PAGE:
Pope Says He's 'Deeply Sorry' for Reaction to Islam Speech

Pope Benedict XVI said Sunday that he was "deeply sorry" about the angry reaction to his recent remarks about Islam, which he said came from a text that did not reflect his personal opinion.

Despite the statement, protests and violence persisted across the Muslim world, with churches set ablaze in the West Bank and a hard-line Iranian cleric saying the pope was united with President Bush to "repeat the Crusades."

An Italian nun also was gunned down in a Somali hospital where she worked, and the Vatican expressed concern that the attack was related to the outrage over the pope's remarks.

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Benedict sparked the controversy when, in a speech Tuesday to university professors during a pilgrimage to his native Germany, he cited the words of a Byzantine emperor who characterized some of the teachings of the Prophet Muhammad, Islam's founder, as "evil and inhuman."

On Sunday, he stressed the words "were in fact a quotation from a medieval text which do not in any way express my personal thought."

"At this time I wish also to add that I am deeply sorry for the reactions in some countries to a few passages of my address at the University of Regensburg, which were considered offensive to the sensibility of Muslims," the pope told pilgrims at his summer palace outside Rome.

Security was higher than usual at the palace, with police patting down many pilgrims and confiscating umbrellas with metal tips and bottles of liquids. Sharpshooters kept watch from a balcony and other officers, dressed like tourists, monitored the crowd with video cameras.

Police headquarters across Italy also were ordered to raise security at potential Catholic targets. At the Vatican, though, no additional security measures could be seen as tourists strolled across St. Peter's Square.

Muslim leaders in the Mideast gave mixed reactions to the pontiff's statement Sunday.

The leader of Egypt's largest Islamic political group, the Muslim Brotherhood, said that "while anger over the pope's remarks is necessary, it shouldn't last for long."

"While he is the head of the Catholic Church in the world, many Europeans are not following (the church) so what he said won't influence them. Our relations with Christians should remain good, civilized and cooperative," Mohammed Mahdi Akef told The Associated Press.

However, the former deputy of Cairo's Al-Azhar Mosque, the Sunni Arab world's most powerful institution, told Al-Arabiya TV the explanation was "not enough."

"He should apologize because he insulted the beliefs of Islam. He must apologize in a frank way and say he made a mistake," Mahmoud Ashour said.

Mohammed al-Nujeimi, a professor at the Institute of Judicial and Islamic Studies in Riyadh, Saudi Arabia, also criticized the pope's statement.

"The pope does not want to apologize. He is evading apology and what he said today is a repetition of his previous statement," he told Al-Arabiya TV.

The Vatican had released a statement Saturday saying the pope "sincerely regrets" that Muslims were offended, but stopped short of apologizing.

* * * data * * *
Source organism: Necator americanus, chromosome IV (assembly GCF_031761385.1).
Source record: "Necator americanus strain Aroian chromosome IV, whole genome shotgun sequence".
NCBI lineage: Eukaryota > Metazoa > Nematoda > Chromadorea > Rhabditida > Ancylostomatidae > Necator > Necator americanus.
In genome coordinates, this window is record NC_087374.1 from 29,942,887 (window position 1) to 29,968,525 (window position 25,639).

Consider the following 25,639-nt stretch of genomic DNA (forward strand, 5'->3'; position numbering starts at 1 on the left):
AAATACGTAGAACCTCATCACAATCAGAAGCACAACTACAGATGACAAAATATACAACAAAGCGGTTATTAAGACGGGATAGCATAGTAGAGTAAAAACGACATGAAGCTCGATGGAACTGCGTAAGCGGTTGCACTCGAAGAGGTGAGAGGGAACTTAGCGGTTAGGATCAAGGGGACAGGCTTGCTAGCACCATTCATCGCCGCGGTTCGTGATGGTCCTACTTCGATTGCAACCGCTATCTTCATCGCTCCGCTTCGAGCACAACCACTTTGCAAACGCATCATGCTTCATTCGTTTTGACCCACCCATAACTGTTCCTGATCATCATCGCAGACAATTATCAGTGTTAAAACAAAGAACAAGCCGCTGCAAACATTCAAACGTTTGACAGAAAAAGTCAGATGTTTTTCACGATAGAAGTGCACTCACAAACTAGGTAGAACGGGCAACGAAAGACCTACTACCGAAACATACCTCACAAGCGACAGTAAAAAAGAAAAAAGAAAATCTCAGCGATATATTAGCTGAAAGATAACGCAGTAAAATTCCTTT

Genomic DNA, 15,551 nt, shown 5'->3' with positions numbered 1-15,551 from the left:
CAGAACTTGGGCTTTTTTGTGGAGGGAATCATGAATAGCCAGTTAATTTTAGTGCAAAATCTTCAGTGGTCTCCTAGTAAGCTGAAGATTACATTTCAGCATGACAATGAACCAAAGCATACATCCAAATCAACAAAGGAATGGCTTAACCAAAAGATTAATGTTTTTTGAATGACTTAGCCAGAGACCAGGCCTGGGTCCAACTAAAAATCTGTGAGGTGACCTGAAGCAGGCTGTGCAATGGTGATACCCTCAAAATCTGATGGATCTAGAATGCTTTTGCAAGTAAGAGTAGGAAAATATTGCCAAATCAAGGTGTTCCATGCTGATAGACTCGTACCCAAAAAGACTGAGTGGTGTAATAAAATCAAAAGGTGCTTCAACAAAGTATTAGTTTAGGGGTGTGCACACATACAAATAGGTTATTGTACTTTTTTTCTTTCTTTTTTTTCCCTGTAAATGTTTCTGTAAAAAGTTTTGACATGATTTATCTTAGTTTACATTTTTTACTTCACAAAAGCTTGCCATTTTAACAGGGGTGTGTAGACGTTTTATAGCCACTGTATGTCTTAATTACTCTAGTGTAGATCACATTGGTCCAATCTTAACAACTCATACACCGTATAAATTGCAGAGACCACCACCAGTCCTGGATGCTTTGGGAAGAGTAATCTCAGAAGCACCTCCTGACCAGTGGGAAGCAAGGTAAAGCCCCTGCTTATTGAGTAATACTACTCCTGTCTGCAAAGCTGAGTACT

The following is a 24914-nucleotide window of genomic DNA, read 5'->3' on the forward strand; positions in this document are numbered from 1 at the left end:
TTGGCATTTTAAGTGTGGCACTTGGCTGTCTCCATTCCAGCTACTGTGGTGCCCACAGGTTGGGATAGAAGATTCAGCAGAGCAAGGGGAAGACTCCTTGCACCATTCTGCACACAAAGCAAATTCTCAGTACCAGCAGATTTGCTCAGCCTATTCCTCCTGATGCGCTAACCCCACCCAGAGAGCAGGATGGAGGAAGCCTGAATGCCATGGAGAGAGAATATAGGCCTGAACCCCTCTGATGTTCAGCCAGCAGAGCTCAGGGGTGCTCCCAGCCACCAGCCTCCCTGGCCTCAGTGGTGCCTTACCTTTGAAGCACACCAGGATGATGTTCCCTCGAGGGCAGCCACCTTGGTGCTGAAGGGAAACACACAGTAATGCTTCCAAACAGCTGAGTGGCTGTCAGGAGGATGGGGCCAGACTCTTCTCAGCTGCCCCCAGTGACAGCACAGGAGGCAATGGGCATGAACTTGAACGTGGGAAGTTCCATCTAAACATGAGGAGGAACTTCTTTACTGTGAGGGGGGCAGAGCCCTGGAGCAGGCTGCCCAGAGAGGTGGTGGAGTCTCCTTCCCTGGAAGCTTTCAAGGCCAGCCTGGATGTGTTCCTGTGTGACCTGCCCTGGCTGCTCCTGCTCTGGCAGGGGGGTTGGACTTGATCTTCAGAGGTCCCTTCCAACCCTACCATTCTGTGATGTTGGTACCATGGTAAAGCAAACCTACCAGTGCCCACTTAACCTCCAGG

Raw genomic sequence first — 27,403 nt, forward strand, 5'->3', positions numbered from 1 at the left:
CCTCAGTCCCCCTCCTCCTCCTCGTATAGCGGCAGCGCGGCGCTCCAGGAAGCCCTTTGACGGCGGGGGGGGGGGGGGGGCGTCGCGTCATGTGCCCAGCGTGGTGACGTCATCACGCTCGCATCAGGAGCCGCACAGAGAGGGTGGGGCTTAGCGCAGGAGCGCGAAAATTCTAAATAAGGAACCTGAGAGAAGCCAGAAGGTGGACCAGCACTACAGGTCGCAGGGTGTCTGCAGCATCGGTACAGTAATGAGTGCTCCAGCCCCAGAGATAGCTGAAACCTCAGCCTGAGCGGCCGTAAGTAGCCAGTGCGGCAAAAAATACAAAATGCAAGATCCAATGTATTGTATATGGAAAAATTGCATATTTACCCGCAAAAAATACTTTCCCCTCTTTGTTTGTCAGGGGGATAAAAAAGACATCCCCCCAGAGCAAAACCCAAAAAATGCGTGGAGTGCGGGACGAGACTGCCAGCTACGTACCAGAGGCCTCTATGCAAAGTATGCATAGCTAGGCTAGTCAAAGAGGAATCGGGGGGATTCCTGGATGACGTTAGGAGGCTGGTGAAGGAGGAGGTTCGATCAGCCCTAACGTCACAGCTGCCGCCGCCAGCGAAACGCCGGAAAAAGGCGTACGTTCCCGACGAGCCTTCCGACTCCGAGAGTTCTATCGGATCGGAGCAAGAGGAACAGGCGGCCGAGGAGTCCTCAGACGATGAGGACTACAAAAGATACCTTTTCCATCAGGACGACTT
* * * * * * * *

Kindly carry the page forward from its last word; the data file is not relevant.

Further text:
In his speech on Tuesday, Benedict quoted from a book recounting a conversation between 14th century Byzantine Christian Emperor Manuel Paleologos II and an educated Persian on the truths of Christianity and Islam.

"The emperor comes to speak about the issue of jihad, holy war," the pope said. "He said, I quote, 'Show me just what Muhammad brought that was new, and there you will find things only evil and inhuman, such as his command to spread by the sword the faith he preached."'

The remarks continued to spark protests and violence across the Muslim world on Sunday.

The Italian nun, who was not immediately identified, was shot in the back at S.O.S. Hospital in the Somali capital of Mogadishu by two gunmen, said Mohamed Yusuf, a doctor at the facility. The nun's bodyguard and a hospital worker were also killed, doctors said.

Nobody claimed of responsibility for the attack. The Vatican's spokesman indicated the shooting could be related to the uproar over the pope's remarks.

"Let's hope that it will be an isolated fact," the Rev. Federico Lombardi was quoted as saying by the Italian news agency ANSA. The Vatican is "following with concern the consequences of this wave of hate, hoping that it does not lead to grave consequences for the church in the world."

In the West Bank, two churches were set on fire. One attack destroyed the interior of a 170-year-old church in the town of Tulkarem; the other partially burned a church in Tubas, Christian officials said. Neither church is Catholic.

Palestinian Muslims hurled firebombs and opened fire at five churches in the West Bank and Gaza Strip Saturday, sparking concerns of a rift between Palestinian Muslims and Christians.

Hundreds of Iranians also demonstrated against the pope in cities across Iran. In Qom, the religious capital of Iran's 70 million Shiite Muslims, hardline cleric Ahmad Khatami said the pope and Bush were "united in order to repeat the Crusades."

Elsewhere, the pope's statement Sunday appeared to be easing tensions.

Turkey's foreign minister said the pope was still expected to visit in November in what would be his first trip to a Muslim nation. "From our point of view, there is no change," Abdullah Gul told reporters before departing for a trip to the United States.

Turkish Prime Minister Recep Tayyip Erdogan had cast doubt on the trip Saturday amid angry reactions from many leaders in Turkey's staunchly secular government.

However, some in Turkey rejected the pope's explanation on Sunday. State Minister Mehmet Aydin said he seemed to be saying he was sorry for the outrage but not the remarks themselves.

"You either have to say this 'I'm sorry' in a proper way or not say it at all," he told reporters in Istanbul. "Are you sorry for saying such a thing or because of its consequences?"